Salvia divinorum Growing Information

How to grow and care for your Salvia divinorum plants

Salvia divinorum young plantSummary

Salvia divinorum can be grown quite easily in the home or greenhouse. It prefers shade, water, warmth, and humid air. Allow for air circulation but protect from strong winds because the stems are brittle and break easily. Grow in humus-rich but well-drained soil. Never allow a potted Salvia divinorum plant to sit in water. Protect from hot mid-day sun. Most garden pests like aphids, white-fly, spider mites, etc. can be controlled with weekly or monthly applications of Neem oil from the Neem Tree (Azadirachta indica). If you live in a cold winter climate, take cuttings in late fall before frost and root them indoors in water or a soil-free perlite/coco-coir based mix.

Detailed growing information

Salvia divinorum grows natively in a mountainous region near Oaxaca, Mexico, between 1000′ to 6000′. Oaxaca is a semi-tropical country; it is warm year -round and humid in the rainy season (May-Sept). Day/night temperatures average about 80degF/55degF and it rarely drops below 40degF (35.6degF is the all-time record low). Salvia divinorum grows beneath the forest canopy, in protected spots near mountain streams where it can got lots of water, and the relative humidity is always high. It grows as a large, sprawling bush with stems elongating to 7-10 feet or more. As they grow, they bend under their own weight until they come into contact with the ground where they’ll root and start a new plant.  It rarely flowers or sets viable seed, its natural pollinator is unknown. Bloom season is September- May.  Flowers are white and hairy on purplish calyxes.

Bearing this in mind, Salvia divinorum cannot survive in climates that dip below 32degF, and morning frost will damage the leaves. This rules it out as a landscape plant for most people living in the northern hemisphere.

Salvia plants should be grown in a pot and either put in a heated greenhouse (non-heated okay if temps don’t dip below 40degF), or grown in a pot and brought indoors for the winter. Salvia will do fine by a window sill that gets morning sun or indirect light, and does not get too hot. It can even be grown as a houseplant however its growth will be strechy and leggy, and the leaves may dry out slightly and burn around the edges due to the typically low humidity in most homes. (Humidity should be 50% or higher). That’s why it is best to grow it outdoors in a shaded spot during the summer where it will be healthy and strong, and brought inside the home in late fall to “winter over.”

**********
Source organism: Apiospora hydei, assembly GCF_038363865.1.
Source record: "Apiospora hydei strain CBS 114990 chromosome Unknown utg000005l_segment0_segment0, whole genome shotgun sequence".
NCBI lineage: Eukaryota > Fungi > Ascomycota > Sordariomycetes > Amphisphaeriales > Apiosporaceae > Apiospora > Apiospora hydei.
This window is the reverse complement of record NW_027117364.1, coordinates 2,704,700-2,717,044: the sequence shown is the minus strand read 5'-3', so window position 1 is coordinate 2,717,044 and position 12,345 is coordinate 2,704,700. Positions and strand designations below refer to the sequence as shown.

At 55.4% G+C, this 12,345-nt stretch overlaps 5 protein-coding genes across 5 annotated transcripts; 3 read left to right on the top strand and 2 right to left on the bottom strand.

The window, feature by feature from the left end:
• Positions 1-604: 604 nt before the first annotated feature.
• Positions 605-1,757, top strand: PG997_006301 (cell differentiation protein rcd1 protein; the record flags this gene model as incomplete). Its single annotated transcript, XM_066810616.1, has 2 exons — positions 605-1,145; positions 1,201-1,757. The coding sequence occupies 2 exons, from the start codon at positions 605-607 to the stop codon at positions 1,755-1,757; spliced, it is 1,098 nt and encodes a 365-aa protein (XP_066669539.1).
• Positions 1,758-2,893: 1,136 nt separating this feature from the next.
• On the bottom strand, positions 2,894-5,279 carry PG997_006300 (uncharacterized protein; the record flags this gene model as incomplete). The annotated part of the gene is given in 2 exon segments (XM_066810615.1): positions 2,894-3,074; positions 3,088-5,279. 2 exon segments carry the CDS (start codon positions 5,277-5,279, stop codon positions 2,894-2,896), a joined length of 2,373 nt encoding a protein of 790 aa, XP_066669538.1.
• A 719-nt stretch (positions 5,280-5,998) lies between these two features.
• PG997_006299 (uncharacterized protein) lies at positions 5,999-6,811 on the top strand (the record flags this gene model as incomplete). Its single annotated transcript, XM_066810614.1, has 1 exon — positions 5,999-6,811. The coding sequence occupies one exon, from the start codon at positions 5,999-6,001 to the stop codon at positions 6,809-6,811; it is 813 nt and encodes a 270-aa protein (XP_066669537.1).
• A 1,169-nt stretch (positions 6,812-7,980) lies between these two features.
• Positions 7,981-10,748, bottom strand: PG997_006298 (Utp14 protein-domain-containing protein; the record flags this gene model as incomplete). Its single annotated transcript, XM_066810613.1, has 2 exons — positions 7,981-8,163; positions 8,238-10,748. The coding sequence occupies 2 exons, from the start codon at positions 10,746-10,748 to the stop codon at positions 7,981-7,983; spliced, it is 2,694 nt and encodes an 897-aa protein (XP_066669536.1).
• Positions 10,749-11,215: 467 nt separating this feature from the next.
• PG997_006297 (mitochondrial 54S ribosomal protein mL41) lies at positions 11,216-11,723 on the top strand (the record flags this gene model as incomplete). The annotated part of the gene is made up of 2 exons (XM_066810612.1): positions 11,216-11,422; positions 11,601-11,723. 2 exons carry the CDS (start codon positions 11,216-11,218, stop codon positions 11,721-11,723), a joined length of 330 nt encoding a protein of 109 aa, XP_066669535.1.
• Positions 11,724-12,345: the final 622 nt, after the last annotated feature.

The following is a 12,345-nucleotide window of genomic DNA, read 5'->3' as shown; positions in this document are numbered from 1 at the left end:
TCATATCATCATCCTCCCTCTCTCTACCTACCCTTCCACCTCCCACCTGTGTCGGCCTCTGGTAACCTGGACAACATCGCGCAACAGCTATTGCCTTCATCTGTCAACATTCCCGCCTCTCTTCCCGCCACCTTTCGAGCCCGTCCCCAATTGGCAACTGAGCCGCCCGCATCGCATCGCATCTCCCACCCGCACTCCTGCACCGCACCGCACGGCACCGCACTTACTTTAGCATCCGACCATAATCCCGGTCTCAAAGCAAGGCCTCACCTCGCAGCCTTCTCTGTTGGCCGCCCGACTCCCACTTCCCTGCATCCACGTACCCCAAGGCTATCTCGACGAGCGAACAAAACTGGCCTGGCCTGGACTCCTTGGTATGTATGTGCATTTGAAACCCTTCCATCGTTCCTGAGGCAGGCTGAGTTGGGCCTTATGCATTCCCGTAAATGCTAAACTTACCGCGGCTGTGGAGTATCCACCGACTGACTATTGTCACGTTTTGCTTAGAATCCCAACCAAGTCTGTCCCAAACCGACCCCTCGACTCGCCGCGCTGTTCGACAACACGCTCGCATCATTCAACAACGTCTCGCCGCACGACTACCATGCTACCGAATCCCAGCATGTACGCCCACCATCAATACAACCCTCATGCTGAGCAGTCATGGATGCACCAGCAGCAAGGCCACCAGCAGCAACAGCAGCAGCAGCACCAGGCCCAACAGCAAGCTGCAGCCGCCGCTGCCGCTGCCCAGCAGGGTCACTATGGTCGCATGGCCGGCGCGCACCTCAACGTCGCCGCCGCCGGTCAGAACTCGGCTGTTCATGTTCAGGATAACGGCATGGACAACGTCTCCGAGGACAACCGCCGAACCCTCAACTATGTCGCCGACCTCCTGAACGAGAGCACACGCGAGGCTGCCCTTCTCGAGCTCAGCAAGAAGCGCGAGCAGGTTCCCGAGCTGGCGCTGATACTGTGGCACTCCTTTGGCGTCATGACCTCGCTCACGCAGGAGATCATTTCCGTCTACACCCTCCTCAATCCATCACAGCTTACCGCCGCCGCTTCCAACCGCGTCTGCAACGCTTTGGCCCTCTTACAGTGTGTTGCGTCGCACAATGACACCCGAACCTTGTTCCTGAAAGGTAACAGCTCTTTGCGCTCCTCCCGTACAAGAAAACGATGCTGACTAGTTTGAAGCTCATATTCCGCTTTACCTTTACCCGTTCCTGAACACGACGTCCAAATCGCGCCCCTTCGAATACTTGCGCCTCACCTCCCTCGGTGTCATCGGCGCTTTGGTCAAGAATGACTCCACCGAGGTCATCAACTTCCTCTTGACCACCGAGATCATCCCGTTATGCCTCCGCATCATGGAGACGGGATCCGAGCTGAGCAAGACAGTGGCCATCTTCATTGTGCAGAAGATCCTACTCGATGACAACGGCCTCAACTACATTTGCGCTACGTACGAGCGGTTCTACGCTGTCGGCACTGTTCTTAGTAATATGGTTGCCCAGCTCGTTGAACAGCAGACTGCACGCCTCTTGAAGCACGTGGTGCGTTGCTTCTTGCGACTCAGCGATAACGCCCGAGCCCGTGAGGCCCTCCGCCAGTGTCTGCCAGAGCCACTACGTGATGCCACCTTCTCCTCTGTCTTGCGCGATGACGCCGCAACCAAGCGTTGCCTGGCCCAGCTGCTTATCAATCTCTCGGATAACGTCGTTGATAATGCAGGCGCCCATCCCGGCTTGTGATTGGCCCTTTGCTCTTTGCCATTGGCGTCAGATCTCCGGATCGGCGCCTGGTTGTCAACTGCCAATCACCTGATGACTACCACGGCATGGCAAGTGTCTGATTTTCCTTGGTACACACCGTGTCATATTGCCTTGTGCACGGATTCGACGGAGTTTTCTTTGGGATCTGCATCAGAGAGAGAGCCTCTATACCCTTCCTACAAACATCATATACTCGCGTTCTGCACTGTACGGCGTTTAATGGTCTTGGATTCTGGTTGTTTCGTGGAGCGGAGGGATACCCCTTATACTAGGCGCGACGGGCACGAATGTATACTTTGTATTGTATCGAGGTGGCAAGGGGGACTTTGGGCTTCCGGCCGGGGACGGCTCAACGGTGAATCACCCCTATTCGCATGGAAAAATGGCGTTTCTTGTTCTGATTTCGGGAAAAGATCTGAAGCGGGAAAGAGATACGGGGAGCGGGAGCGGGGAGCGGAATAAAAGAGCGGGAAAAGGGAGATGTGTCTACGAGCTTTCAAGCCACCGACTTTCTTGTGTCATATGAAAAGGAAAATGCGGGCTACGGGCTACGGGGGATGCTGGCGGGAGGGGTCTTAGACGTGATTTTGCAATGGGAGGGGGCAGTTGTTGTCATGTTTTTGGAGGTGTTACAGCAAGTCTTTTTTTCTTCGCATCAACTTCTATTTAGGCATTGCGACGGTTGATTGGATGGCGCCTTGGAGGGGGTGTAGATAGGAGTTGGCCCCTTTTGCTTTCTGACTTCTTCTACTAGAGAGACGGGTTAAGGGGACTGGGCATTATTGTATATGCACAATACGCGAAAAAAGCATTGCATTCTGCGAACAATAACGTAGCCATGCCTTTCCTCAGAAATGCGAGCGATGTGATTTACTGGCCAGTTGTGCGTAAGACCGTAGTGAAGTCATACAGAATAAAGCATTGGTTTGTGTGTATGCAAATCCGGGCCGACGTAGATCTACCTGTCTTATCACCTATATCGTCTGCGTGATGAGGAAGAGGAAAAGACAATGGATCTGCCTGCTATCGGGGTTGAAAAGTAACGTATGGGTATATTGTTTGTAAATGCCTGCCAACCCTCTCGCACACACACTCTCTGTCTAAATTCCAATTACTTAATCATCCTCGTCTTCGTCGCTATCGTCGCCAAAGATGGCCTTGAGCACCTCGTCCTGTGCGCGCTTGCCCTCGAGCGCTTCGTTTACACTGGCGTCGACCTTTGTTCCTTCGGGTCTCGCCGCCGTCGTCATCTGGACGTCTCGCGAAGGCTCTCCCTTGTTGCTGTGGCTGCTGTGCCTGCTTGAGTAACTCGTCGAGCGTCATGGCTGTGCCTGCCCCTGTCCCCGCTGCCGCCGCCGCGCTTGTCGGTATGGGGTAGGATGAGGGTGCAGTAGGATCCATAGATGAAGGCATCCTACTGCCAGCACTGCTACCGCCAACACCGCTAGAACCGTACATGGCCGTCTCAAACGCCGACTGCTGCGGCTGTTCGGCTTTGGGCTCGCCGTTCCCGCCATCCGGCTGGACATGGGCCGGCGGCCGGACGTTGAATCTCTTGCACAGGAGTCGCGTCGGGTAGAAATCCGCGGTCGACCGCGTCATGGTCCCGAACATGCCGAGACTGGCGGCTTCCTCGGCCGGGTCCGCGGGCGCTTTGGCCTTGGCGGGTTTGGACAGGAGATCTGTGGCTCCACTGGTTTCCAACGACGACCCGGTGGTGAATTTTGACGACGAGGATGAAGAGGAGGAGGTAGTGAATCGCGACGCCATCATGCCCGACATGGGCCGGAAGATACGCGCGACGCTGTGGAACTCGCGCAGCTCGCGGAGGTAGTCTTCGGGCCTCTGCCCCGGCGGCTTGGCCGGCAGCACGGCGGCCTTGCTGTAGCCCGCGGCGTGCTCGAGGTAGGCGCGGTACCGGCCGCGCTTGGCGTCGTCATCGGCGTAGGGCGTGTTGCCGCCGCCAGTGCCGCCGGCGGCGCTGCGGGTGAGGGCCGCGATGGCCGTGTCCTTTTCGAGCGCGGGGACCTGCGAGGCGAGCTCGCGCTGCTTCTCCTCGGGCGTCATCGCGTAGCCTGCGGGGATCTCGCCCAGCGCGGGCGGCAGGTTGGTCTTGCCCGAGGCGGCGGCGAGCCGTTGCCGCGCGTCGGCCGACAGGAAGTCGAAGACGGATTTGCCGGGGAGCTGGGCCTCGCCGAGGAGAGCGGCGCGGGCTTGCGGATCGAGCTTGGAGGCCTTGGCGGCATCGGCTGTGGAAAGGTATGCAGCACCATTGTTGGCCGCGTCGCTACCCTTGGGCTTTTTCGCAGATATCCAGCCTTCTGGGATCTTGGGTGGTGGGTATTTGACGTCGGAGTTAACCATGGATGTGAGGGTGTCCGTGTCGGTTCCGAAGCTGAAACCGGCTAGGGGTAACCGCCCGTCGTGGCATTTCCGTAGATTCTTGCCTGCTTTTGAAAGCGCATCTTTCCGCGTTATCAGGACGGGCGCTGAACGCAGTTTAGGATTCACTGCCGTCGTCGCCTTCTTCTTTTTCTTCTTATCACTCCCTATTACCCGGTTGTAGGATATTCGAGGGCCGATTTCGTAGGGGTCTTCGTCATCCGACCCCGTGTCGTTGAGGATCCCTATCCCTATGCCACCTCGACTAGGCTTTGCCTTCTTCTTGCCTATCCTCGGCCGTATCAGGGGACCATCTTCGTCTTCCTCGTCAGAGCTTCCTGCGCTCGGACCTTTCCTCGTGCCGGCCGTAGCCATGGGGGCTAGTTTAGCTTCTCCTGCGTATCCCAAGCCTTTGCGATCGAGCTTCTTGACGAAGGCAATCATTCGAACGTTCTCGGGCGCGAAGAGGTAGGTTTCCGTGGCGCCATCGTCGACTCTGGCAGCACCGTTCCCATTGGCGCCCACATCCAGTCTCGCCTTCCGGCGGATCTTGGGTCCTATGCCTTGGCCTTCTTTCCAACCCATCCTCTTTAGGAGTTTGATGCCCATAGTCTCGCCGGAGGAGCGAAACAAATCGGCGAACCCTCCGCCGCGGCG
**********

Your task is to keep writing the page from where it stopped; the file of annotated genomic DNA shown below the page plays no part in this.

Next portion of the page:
Salvia divininorum needs a humus-rich soil that is well-draining. Humus is another word for matured compost or organic matter that will not break down further. High concentrations of manure, castings, or guano can burn the roots. Make your own soil with 1 part matured compost, 1 part coco-coir or shredded sphagnum peat moss, and 1 part sand, perlite, or pumice. Or you can buy any general purpose, well-draining potting mix.

Grow Salvia divinorum in a shaded location out of direct sun that also provides protection from strong winds. Stems are brittle and a strong gust can break them. However, make sure to allow space so air can circulate around the plant. This does two things: first, letting the stems gently sway in the wind makes them stronger and thicker; second, air circulation helps to thwart pests like spider mites and whitefly which thrive in stagnated, cramped conditions. Give the plant plenty of room to breathe. Too much sun will cause the leaves to yellow and burn. Ideally, the plant would grow under the filtered-light of a tree canopy that shifts throughout the day, allowing some sun to pass though.

For greenhouse growers, make sure to use a 50% shade cloth or compound over the plastic. Salvia divinorum enjoys daily misting, but permanently wet leaves will promote fungal spots. Monitor the temperature in the greenhouse during hot weather, and keep it under 87degF. Excessive heat will cause the plant to stress, transpire faster and require more water. Symptoms of too much heat are plants that are droopy; eventually, leaves burned on the edges. Use fans or an exhaust system to expell hot air and to suck in cooler air from the outside.

Salvia needs regular water, do not let the plant dry out or it will shrivle. Also, if using a saucer under the pot, make sure the plant never sits in standing water for longer than a few minutes because the roots will start to rot (due to a lack of oxygen). Eventually, the plant will droop over and die. If you smell a moldly or anaerobic foul odor, root rot may be present (In this case let it dry out somewhat before watering, or use a 20:1 water:bleach(or Physan) drench. I recommend not using saucers, unless really necessary in the home for example.

Fertilize Salvia divinorum regularly but weakly during the growing season. Weak applications (1/2 the reccomended regular dose) of fish emulsion/seaweed, compost tea, or worm castings, once a month is adequate. If growing the plant in the house use a synthetic fertilizer like Scotts, because organic fertilizers will stink up your home and attract ants! Give the plants a good flushing out with water (or rain better yet) once a month because (especially synthetic) fertilizers will cause toxic salts to buildup in the soil. Too high of salt levels will kill your plant.

A wise friend once told me, “The best fertilizer for a plant is the grower’s shadow”. Very true indeed. Pay attention to your plants needs, give them what they want, and feel the love! Doing this will guantee a healthy Salvia divinorum plant.

Also see Salvia divinorum Pest Control

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2 Responses to “Salvia divinorum Growing Information”

  1. zulutrade says:

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  2. Nadia Dottle says:

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